Usman Khawaja
Australia's Usman Khawaja. Image Credit: Reuters

Melbourne: Charismatic Australia batter Usman Khawaja believes the 50-over-a-side One-day International cricket “is just that little bit too long now” and wants it trimmed to a 40-over-a-side format to remove that “little lull” in the middle overs.

Khawaja, a veteran of 50 Tests and 40 ODIs, whose exploits with the bat during the 2021/22 Ashes at home simply blew England away, said, “I would like one-day cricket more if it was 40 overs. I really would.

“I played Pro40s in England a few years ago when they were playing 40-over cricket. I loved it,” the 35-year-old batter said.

T20 popularity

“T20 cricket’s awesome, Test cricket is the pinnacle, I just feel like one-day cricket, if it could be 40 overs I reckon that would just take out the middle bit and it would just be (perfect). You get to 25 overs and you look up and you’re like oh, there’s only 15 overs left, alright let’s go again. So you don’t have that little lull. That’s my only objection to one-day cricket,” added Khawaja.

There has been a perception of late that ODI cricket is dying, with the mushrooming domestic T20 leagues across the world and the popularity of the T20 World Cup, whose 2022 edition will commence in less than a week’s time in Australia.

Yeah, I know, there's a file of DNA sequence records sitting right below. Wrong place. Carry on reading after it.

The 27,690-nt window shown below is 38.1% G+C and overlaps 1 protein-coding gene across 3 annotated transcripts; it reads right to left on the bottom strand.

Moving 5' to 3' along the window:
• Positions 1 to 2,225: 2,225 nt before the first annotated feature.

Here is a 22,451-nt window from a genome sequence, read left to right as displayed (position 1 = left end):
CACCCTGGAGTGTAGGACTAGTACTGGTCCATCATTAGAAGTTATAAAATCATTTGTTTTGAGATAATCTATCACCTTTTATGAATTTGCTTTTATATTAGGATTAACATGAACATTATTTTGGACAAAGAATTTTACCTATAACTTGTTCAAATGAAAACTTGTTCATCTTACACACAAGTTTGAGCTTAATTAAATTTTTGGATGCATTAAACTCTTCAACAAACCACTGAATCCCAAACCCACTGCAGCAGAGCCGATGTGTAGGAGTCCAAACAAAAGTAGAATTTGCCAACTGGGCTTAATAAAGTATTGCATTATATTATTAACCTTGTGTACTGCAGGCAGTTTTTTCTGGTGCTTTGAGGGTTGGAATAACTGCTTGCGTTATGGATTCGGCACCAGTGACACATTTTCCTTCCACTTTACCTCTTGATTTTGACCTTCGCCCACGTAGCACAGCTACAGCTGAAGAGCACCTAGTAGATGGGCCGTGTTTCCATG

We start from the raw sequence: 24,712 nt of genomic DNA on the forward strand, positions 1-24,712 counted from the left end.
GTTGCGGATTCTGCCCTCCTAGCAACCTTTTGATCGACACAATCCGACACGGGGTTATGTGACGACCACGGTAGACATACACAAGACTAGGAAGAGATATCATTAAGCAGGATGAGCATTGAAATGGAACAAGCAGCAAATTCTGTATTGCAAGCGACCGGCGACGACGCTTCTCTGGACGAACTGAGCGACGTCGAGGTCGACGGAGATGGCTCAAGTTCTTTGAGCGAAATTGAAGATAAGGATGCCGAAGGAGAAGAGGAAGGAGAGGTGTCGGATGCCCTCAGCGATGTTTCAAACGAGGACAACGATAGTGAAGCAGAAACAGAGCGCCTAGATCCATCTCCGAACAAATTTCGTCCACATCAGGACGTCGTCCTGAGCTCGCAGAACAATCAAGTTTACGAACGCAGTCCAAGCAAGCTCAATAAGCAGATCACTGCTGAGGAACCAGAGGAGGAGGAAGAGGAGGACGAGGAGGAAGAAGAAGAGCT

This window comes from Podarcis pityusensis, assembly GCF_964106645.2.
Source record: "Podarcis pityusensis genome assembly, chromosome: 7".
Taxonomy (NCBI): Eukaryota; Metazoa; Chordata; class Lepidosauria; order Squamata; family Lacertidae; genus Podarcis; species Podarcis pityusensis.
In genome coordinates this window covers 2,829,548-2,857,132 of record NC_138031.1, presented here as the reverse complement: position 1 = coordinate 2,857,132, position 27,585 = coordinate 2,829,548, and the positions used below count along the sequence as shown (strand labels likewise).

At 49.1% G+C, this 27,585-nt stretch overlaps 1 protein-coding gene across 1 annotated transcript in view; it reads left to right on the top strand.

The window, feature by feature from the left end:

India will be hosting the ODI World Cup next year, which is expected to be a big hit but experts believe there is no denying the interest in the format is waning.

Australia spinner Adam Zampa believes 50-over cricket needs some rule tweaks to make it more entertaining. “One-day cricket feels like there’s about 10 overs in the middle that either need to be scrapped or something needs to be done with them, something a bit more exciting,” said Zampa, who is in a race against time to be fit for the T20 World Cup.

Extra free hits

“Or, in between overs 20 and 30 there’s like bonuses or extra free hits or something like that. Make it a bit more interesting,” he added.

However, Australia T20I skipper Aaron Finch, who recently retired from ODI cricket because of poor form, disagrees. “The same debate keeps coming up every couple of years when you’re 12 months out from a World Cup,” Finch told ABC.

“People try and find relevance in it, but the World Cup rolls around and it’ll be bigger than Ben-Hur again and then another format will be on the chopping block.”